At the same time, as English-speaking provinces have increased provision for French instruction, Quebec has left its French-speaking citizens who want to learn English largely on their own. In Quebec, provincial officials have discouraged the expansion of English instruction in public schools, none of which offer English immersion. Successive Quebec governments have expressed concern that exposing young Quebecers to English would threaten the province’s culture. But that policy has sparked criticism. André Langevin, director of curriculum at the Catholic School Commission of Montreal, for one, urged last year that English instruction be extended to Grade 1. Declared Langevin: “Anglophones are more and more bilingual. I don’t want young francophones penalized.” Still, many adults in Quebec are willing to pay to improve their own English. In the past year some 700 signed up for one program alone, spending up to six weeks immersed in English at the University of New Brunswick in Fredericton. For them, as for young Peter Storr in Fredericton and a growing number of other Canadians, a grasp of both English and French is seen as an essential skill for citizens striving to get ahead —and to break the silence between Canada’s two historic solitudes.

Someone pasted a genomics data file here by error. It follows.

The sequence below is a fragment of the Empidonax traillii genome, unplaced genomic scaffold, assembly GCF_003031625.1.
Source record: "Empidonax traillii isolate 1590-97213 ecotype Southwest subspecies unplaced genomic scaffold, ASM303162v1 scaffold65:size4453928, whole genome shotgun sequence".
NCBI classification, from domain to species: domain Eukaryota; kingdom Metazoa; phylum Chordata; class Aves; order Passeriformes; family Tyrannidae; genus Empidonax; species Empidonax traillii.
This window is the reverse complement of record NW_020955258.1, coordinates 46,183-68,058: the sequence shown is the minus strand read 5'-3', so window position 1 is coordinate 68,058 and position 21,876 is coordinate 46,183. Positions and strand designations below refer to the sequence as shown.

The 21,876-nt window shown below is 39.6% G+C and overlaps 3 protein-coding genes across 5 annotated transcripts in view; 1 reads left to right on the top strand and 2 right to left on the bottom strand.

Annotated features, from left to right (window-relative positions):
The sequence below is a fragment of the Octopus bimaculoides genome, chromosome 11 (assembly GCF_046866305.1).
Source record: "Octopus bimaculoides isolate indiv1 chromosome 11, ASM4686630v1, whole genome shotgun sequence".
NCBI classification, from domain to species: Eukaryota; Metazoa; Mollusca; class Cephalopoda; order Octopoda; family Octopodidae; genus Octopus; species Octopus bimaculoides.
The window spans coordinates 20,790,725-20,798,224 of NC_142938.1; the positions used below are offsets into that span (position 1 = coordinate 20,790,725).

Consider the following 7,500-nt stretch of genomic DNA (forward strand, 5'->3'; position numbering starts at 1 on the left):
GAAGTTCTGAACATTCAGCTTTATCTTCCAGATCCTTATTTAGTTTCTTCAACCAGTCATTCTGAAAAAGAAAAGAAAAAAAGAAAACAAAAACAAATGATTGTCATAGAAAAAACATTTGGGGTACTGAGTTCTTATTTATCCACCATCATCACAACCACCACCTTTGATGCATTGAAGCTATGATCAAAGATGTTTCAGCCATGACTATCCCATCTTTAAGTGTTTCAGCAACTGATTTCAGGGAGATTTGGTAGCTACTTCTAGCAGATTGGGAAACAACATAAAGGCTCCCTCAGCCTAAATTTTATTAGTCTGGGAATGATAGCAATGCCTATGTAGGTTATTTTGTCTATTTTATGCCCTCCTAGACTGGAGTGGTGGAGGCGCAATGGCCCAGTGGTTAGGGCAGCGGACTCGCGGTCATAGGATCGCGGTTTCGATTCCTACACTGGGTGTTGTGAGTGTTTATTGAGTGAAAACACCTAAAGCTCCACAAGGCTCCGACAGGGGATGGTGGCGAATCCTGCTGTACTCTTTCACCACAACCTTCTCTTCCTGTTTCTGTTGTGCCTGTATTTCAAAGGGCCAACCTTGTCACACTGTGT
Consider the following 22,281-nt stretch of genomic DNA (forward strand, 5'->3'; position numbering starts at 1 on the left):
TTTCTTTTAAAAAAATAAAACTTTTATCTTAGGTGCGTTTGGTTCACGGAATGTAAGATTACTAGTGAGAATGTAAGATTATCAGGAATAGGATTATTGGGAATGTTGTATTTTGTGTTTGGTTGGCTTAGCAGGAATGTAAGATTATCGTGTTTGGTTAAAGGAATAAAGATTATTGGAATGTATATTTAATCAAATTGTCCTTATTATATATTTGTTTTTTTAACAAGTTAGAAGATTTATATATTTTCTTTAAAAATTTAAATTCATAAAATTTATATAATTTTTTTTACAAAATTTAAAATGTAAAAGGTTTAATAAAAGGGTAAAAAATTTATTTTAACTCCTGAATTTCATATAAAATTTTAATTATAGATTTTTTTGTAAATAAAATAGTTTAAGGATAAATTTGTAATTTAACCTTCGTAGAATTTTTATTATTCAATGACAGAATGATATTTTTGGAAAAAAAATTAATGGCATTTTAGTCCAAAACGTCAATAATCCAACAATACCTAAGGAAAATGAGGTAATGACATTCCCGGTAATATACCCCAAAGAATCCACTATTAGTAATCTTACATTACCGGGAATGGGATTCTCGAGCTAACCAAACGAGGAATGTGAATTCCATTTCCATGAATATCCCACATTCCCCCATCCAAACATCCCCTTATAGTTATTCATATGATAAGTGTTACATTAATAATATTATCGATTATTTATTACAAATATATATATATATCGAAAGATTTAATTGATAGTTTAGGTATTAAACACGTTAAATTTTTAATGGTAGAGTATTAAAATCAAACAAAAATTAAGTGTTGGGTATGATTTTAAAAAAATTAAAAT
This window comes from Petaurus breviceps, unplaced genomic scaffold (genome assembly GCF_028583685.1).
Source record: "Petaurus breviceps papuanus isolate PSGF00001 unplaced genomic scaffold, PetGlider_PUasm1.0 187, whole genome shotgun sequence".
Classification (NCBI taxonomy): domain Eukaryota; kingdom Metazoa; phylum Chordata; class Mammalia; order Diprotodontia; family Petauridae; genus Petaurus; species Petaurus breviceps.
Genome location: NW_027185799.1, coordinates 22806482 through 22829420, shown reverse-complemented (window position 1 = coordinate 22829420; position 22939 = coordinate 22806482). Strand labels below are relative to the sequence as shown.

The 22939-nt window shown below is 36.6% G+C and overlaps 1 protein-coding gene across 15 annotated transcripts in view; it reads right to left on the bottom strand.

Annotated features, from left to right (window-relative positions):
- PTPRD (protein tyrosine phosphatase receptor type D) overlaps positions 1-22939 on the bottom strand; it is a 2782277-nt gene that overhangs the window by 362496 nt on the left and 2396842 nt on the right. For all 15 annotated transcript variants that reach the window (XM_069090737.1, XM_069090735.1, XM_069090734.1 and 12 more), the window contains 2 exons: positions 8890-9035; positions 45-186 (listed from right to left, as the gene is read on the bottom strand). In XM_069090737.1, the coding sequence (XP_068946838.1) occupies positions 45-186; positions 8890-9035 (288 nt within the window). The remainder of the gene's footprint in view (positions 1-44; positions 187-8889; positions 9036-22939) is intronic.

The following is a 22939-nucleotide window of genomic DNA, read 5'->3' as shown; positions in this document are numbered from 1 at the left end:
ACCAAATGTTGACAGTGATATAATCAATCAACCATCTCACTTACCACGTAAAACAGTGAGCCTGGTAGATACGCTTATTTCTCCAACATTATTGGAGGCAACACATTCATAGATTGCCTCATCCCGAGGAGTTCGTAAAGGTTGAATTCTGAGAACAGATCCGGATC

CHRIS WOOD

DEBORRA SCHUG

NANCY BEASLEY

DEANA DRIVER

SUSAN SOUCOUP